Also! Here's a link to James' entry.
Sunday, February 22, 2009
|From Jiantan Hike|
|The hotel Chiang Kai-Shek built.|
Friday, February 20, 2009
Then I went to the zoo, where every single bathroom doubled as an interpretive exhibit on poop.
|Do they? Find out while you go!|
|Okay, not a bathroom, but I like the sign|
For more than four hours I took pictures of animals, some I didn't even know existed before today. Here are the highlights:
|How do they stand like that?|
|From Taipei Zoo|
I don't know if that's Yuan Yuan or Tuan Tuan, but my grandchildren will probably never have occasion to take a picture of a panda - so I was sure to snap it. Frankly, I don't understand how any species that routinely smothers its newborns made it this far.
Pandas were the biggest exhibit. They're new, a gift from China. The former president rejected them in 2005, but President Ma said yes. "Tuan" means round. I don't know what "Yuan" means. But when you put the two words together they mean "reunion." The People's Republic is crafty like that. This spurred some clever pro-independence panda photoshops, captions like: "I gave up my national sovereignty and all I got were these lousy pandas."
|From Taipei Zoo|
This immediately came to mind when I passed this guy.
|From Taipei Zoo|
|A friend from home!|
Thursday, February 19, 2009
We sat down with our papaya salads and pad thai. The karaoke contingent passed us the book of songs with shy smiles and bowing heads. A few minutes later they set down two plastic cups with shots of something brown that burned.
They shared their booze, I figured we owed them a song. I picked the only one of the six English songs in the book I knew well enough to sing, The Y.M.C.A.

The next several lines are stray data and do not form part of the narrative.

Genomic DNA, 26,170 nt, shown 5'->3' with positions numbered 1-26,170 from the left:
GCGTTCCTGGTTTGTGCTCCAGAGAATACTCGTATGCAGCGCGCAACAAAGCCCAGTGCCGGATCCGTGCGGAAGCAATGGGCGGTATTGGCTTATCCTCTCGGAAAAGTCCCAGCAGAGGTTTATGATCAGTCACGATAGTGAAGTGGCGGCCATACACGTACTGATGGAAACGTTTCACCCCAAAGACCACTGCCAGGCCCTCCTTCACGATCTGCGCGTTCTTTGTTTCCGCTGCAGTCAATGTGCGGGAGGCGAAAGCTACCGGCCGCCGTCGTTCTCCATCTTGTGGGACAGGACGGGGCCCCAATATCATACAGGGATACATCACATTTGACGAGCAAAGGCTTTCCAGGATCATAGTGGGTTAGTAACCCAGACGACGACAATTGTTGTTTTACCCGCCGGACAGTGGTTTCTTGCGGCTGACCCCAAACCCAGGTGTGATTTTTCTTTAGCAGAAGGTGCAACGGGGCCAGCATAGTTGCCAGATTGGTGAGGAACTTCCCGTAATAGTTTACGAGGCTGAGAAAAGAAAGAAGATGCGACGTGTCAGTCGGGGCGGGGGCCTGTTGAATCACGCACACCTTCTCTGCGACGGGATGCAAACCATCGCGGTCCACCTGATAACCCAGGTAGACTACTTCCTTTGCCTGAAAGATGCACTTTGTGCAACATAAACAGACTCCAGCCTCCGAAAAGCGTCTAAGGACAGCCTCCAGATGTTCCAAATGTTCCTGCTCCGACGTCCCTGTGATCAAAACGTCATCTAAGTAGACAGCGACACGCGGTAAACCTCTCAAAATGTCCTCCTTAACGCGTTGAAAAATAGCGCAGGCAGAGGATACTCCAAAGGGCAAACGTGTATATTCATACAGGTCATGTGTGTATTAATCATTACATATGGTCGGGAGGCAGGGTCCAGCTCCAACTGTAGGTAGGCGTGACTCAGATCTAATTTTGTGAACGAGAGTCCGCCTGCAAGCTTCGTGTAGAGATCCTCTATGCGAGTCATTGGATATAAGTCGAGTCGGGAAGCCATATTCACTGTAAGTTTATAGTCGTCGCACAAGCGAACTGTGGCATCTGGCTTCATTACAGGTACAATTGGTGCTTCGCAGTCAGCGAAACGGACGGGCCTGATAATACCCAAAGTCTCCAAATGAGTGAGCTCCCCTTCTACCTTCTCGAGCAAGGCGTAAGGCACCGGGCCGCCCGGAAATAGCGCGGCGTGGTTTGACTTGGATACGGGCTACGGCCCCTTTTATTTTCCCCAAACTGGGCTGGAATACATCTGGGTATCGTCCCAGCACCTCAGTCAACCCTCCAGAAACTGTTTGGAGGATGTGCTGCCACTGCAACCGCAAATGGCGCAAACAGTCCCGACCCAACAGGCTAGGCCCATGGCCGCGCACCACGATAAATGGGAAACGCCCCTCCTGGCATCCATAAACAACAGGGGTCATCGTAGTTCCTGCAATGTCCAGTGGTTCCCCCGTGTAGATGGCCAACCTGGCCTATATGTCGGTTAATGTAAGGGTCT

I even did the hand motions. Our new Thai friends danced along. It felt like a party.
They refilled our little cups - cut with soda, thankfully - sang some more, and then rose to go, raising their glasses to us before they left.
That's one thing I really love about Asian culture, people are so much more open about singing and dancing. It's okay if you don't have Mariah Carey's pipes, here singing is a social activity.
America - shake those Puritan roots!
Wednesday, February 18, 2009
First there was a story about abandoned babies, then something with a bunch of pictures of bruised legs - some of them children's legs - then there was a shot inside a slaughter house with a bunch of gutted pigs on hooks, followed by a man shoving a pig carcass into a furnace.
And as I polished off my latte, I watched something about a car crash.
Apparently the Taiwanese media establishment doesn't want the citizenry to forget how brutal the world is, even in its waking hours.
Tuesday, February 17, 2009
Monday, February 16, 2009
I saw Valkyrie last night, it just came out here this weekend. I liked it. All throughout I kept hoping for a little revisionist history, "C'mon Tom Cruise, kill Hitler! Do it!"
And now that I've had my February fix, I'm so ready for Quentin Tarantino's Inglorious Basterds, coming out this Fall.
Because Nazi killin' never ever ever gets old.
It's the first week back to regular curriculum after the Chinese New Year holiday. I decided to have a practice quiz for my 7-year-olds to gauge what they remembered from three weeks ago.